We leave the resort at 8am and drive for 2 hours to Havana. The sights on the way are saddening. The poverty is overwhelming – just remember, no matter how hard these people choose to work, they will never have more money, they will never have a better life. The small houses have running water and electricity, but that’s about it. The houses are crumbling, the cars (the families lucky enough to have a car) are rusting and from the 50s, the people’s clothing is old and stained.
We start off with a 3 hour walking tour of many famous squares in Old Havana. The sights are amazing. A lot of buildings are being reconstructed to bring them back to original condition. They look nice, but you have to wonder if that’s where the government should be putting its money. The walking tour ends with a trip to the national museum – quite boring so I head outside and people watch.
Then it’s off to lunch – undercooked chicken anyone? The restaurant is right next to the "Floridita" – Hemingway’s favorite bar & birthplace of the daiquiri, so we go inside to gawk. Very classy place, you can get a $6US drink here, where the average monthly wage is $40US.
We stop at the "flea market" for some shopping. I have brought along a few t-shirts, bars of soap, and gum, so I bargain myself free mugs and musical instruments!! I also purchase a wall hanging and pottery piece.
We continue on – this time driving through Havana – see the art deco buildings (are you sure we’re not in Miami?), see the water, see how the water has eaten away at the art deco buildings. We hit the hot spots – the rum factory, the cigar factory, the building with Che somebody or other (fought in a war with Castro) painted on it, revolution tower and Revolution Square. We see the boat that Castro called Gramma – OK, I’m not a history buff – but I guess it’s important to the Cubans.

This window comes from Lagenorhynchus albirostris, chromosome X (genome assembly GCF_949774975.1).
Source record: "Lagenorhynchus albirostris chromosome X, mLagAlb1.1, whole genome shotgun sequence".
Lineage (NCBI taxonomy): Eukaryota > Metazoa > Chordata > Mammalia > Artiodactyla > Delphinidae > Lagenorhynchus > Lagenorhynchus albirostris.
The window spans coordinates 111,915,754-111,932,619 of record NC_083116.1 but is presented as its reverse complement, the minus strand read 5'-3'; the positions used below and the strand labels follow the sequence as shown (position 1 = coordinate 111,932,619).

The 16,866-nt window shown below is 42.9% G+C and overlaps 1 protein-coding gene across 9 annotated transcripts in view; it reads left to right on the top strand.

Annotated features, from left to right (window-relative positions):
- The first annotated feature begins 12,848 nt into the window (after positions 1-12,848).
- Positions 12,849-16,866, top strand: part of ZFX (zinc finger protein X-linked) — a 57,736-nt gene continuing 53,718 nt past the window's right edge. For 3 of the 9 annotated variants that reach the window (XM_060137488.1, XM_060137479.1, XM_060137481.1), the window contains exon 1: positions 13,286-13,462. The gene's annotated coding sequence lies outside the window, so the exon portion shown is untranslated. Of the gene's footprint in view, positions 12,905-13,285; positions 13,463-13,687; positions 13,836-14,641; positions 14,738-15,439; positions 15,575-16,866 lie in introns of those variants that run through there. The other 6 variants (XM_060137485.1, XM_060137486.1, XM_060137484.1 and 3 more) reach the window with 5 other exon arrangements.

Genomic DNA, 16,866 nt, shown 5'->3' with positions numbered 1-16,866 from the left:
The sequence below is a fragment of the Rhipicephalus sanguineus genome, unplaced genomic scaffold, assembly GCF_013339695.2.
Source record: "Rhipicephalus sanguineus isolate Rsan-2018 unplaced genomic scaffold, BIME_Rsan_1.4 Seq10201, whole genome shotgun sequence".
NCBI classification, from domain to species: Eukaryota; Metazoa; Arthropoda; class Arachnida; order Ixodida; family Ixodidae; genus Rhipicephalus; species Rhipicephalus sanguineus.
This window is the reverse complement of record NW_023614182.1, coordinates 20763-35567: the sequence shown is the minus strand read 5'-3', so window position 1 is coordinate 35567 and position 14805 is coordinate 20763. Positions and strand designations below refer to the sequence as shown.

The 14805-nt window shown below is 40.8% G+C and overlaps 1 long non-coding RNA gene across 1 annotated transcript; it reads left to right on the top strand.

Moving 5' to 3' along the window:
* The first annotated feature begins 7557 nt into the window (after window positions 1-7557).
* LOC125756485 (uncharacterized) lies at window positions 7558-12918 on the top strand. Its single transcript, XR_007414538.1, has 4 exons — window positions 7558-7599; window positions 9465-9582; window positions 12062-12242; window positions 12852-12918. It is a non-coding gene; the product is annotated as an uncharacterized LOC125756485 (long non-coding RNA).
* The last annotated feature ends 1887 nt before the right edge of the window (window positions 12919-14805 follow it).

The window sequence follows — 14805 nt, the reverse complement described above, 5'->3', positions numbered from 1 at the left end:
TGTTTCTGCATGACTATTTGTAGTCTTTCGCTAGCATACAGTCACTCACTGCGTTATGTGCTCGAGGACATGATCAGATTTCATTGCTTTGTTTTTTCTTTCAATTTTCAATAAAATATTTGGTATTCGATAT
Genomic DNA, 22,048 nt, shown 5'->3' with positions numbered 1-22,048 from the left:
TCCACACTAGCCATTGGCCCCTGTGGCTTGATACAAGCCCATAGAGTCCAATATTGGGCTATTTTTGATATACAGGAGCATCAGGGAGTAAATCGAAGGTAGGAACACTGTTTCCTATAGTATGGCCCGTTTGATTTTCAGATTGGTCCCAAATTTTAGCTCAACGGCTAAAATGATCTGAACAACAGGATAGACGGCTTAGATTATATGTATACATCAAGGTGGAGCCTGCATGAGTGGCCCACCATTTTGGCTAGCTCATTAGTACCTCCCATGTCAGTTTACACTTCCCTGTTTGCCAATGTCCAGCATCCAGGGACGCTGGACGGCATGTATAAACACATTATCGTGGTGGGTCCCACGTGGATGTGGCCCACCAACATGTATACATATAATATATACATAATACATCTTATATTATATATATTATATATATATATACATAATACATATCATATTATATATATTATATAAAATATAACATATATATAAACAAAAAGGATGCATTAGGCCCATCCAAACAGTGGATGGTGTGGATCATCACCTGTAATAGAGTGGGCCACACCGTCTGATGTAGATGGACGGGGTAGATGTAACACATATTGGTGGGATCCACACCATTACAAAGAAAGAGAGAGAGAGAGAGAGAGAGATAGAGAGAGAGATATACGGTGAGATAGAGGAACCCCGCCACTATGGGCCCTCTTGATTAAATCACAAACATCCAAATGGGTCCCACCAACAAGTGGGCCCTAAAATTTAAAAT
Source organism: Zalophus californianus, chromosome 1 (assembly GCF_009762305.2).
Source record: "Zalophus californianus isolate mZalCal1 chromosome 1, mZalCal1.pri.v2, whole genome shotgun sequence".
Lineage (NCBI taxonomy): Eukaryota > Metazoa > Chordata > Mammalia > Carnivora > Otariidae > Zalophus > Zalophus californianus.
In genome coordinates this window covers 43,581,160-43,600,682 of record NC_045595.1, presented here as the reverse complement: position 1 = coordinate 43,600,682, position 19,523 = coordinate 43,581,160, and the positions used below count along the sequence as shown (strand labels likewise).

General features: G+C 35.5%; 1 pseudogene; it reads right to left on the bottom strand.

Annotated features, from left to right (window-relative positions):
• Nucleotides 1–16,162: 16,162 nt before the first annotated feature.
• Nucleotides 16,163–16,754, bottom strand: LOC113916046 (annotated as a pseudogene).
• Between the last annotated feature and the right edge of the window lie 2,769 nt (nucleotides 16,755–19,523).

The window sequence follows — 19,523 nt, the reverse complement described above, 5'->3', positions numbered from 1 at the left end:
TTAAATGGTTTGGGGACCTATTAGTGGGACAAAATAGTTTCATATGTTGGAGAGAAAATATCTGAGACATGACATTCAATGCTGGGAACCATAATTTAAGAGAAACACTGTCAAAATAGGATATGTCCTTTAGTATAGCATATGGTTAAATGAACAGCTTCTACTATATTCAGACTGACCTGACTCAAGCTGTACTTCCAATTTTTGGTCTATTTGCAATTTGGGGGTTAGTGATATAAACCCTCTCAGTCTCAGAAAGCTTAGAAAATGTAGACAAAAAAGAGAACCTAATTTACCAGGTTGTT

During the tour, I buddy up with the Tour Guide, Carlos, and ask questions. I learn:
- The government does a 5-year plan to decide the numbers needed for professions.
- School is compulsory to grade 12 – there is no such thing as quitting high school.
- When you are in grade 12, you get a card to check off what your job preference is. If your grades are good, you get to do what you want (if they need 10 doctors in a province, the 10 kids with the highest grades who choose doctor get to be a doctor).
- All workers receive the same salary from the government each month – equivalent to $40US. Everyone is given a house to live in, which is 10% of the monthly salary of everyone living in the house. BONUS PAY – doctors get a car because they have emergencies.
- You are required to work in your field of education for 5 years. After that most people move into tourism, where they get tips.
YOu can see more photos at http://www.pbase.com/kiml/varadero_cuba__dry_land